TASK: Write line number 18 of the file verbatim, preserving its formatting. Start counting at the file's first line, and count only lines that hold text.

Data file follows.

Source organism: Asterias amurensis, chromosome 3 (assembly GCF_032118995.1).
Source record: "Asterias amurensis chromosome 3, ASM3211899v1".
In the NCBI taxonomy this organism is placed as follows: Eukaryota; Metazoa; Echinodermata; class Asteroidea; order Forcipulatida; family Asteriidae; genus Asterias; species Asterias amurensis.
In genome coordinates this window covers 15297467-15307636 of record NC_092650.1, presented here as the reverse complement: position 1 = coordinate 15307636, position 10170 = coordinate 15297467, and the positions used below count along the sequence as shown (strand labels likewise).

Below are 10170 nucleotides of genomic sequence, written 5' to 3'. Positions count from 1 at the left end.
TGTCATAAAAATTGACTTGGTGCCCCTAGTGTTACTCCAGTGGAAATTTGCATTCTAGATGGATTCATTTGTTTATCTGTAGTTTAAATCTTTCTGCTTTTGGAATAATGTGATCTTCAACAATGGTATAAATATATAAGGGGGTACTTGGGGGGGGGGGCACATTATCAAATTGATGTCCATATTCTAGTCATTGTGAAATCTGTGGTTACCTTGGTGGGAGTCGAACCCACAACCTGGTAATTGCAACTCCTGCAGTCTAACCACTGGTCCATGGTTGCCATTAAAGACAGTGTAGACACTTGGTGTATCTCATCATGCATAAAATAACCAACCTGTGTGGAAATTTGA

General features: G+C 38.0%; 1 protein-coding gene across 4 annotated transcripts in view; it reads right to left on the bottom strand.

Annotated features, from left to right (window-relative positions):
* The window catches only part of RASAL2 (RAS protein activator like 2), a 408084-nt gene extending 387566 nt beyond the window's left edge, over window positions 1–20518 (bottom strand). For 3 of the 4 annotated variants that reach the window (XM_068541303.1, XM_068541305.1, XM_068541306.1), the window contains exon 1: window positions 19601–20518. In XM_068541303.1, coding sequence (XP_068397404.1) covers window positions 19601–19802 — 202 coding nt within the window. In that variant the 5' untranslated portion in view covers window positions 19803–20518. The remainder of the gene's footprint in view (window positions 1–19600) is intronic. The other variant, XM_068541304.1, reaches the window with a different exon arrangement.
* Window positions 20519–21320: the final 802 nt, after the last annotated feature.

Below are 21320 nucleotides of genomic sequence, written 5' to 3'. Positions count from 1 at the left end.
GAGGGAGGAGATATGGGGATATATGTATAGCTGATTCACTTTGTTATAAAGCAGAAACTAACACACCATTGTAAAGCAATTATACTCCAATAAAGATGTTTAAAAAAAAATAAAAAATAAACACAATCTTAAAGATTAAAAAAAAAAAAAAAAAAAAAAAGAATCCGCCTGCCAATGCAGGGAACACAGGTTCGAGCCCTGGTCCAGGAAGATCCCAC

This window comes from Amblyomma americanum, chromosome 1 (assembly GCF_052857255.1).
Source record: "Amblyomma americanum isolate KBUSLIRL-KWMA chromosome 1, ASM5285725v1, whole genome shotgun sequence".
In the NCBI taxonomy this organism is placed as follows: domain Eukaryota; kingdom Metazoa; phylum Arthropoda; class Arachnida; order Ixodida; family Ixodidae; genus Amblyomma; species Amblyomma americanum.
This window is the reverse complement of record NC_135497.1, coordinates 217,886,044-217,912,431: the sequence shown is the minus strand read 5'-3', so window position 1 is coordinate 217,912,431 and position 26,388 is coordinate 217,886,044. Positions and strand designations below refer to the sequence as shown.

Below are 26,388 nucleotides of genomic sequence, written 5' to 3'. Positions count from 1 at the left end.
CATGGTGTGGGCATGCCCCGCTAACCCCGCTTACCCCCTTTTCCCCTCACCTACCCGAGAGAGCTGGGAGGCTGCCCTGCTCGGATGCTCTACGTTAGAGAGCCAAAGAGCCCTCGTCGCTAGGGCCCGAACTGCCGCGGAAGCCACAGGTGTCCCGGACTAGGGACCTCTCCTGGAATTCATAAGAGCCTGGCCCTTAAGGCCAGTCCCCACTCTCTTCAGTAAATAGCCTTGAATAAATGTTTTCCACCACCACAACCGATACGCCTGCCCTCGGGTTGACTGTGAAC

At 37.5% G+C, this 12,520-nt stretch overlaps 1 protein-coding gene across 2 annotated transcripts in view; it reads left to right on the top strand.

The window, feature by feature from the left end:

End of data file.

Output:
CATGGTGTGGGCATGCCCCGCTAACCCCGCTTACCCCCTTTTCCCCTCACCTACCCGAGAGAGCTGGGAGGCTGCCCTGCTCGGATGCTCTACGTTAGAGAGCCAAAGAGCCCTCGTCGCTAGGGCCCGAACTGCCGCGGAAGCCACAGGTGTCCCGGACTAGGGACCTCTCCTGGAATTCATAAGAGCCTGGCCCTTAAGGCCAGTCCCCACTCTCTTCAGTAAATAGCCTTGAATAAATGTTTTCCACCACCACAACCGATACGCCTGCCCTCGGGTTGACTGTGAAC